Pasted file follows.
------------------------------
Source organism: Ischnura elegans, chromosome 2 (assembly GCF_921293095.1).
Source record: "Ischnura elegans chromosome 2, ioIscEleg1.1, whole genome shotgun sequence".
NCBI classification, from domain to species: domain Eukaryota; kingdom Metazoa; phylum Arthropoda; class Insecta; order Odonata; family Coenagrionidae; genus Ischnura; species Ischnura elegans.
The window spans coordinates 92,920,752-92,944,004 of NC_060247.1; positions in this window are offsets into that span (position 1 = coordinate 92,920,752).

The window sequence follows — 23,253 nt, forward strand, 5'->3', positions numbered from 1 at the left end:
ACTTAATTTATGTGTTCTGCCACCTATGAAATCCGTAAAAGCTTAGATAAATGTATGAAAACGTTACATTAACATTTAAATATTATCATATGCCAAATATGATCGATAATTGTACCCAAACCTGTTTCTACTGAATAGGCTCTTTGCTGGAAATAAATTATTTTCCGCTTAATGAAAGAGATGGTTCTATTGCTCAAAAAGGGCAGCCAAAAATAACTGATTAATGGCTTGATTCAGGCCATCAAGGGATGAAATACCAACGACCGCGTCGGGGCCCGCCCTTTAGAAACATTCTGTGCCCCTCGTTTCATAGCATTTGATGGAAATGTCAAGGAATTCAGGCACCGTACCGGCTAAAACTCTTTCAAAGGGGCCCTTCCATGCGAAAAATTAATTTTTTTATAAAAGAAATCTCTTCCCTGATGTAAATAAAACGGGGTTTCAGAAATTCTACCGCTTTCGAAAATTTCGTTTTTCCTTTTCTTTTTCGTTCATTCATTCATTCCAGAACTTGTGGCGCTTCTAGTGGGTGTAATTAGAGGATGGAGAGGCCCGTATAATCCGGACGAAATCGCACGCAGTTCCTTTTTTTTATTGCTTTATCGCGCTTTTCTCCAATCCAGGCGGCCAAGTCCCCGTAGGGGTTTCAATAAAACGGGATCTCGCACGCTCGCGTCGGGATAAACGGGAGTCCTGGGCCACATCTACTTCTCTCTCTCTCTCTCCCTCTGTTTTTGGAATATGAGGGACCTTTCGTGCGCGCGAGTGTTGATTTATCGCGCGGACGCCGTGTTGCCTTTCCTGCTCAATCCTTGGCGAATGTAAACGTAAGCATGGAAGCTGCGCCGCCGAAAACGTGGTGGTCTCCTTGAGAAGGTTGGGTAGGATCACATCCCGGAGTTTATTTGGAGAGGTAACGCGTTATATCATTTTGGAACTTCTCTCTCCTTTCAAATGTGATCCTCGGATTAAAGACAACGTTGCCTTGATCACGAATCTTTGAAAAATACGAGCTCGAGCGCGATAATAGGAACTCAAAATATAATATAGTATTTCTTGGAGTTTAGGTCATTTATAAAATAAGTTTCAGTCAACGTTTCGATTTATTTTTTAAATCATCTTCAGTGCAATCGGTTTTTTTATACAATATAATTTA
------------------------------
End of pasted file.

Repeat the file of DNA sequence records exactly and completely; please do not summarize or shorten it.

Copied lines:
Source organism: Ischnura elegans, chromosome 2 (assembly GCF_921293095.1).
Source record: "Ischnura elegans chromosome 2, ioIscEleg1.1, whole genome shotgun sequence".
NCBI classification, from domain to species: domain Eukaryota; kingdom Metazoa; phylum Arthropoda; class Insecta; order Odonata; family Coenagrionidae; genus Ischnura; species Ischnura elegans.
The window spans coordinates 92,920,752-92,944,004 of NC_060247.1; positions in this window are offsets into that span (position 1 = coordinate 92,920,752).

The window sequence follows — 23,253 nt, forward strand, 5'->3', positions numbered from 1 at the left end:
ACTTAATTTATGTGTTCTGCCACCTATGAAATCCGTAAAAGCTTAGATAAATGTATGAAAACGTTACATTAACATTTAAATATTATCATATGCCAAATATGATCGATAATTGTACCCAAACCTGTTTCTACTGAATAGGCTCTTTGCTGGAAATAAATTATTTTCCGCTTAATGAAAGAGATGGTTCTATTGCTCAAAAAGGGCAGCCAAAAATAACTGATTAATGGCTTGATTCAGGCCATCAAGGGATGAAATACCAACGACCGCGTCGGGGCCCGCCCTTTAGAAACATTCTGTGCCCCTCGTTTCATAGCATTTGATGGAAATGTCAAGGAATTCAGGCACCGTACCGGCTAAAACTCTTTCAAAGGGGCCCTTCCATGCGAAAAATTAATTTTTTTATAAAAGAAATCTCTTCCCTGATGTAAATAAAACGGGGTTTCAGAAATTCTACCGCTTTCGAAAATTTCGTTTTTCCTTTTCTTTTTCGTTCATTCATTCATTCCAGAACTTGTGGCGCTTCTAGTGGGTGTAATTAGAGGATGGAGAGGCCCGTATAATCCGGACGAAATCGCACGCAGTTCCTTTTTTTTATTGCTTTATCGCGCTTTTCTCCAATCCAGGCGGCCAAGTCCCCGTAGGGGTTTCAATAAAACGGGATCTCGCACGCTCGCGTCGGGATAAACGGGAGTCCTGGGCCACATCTACTTCTCTCTCTCTCTCTCCCTCTGTTTTTGGAATATGAGGGACCTTTCGTGCGCGCGAGTGTTGATTTATCGCGCGGACGCCGTGTTGCCTTTCCTGCTCAATCCTTGGCGAATGTAAACGTAAGCATGGAAGCTGCGCCGCCGAAAACGTGGTGGTCTCCTTGAGAAGGTTGGGTAGGATCACATCCCGGAGTTTATTTGGAGAGGTAACGCGTTATATCATTTTGGAACTTCTCTCTCCTTTCAAATGTGATCCTCGGATTAAAGACAACGTTGCCTTGATCACGAATCTTTGAAAAATACGAGCTCGAGCGCGATAATAGGAACTCAAAATATAATATAGTATTTCTTGGAGTTTAGGTCATTTATAAAATAAGTTTCAGTCAACGTTTCGATTTATTTTTTAAATCATCTTCAGTGCAATCGGTTTTTTTATACAATATAATTTA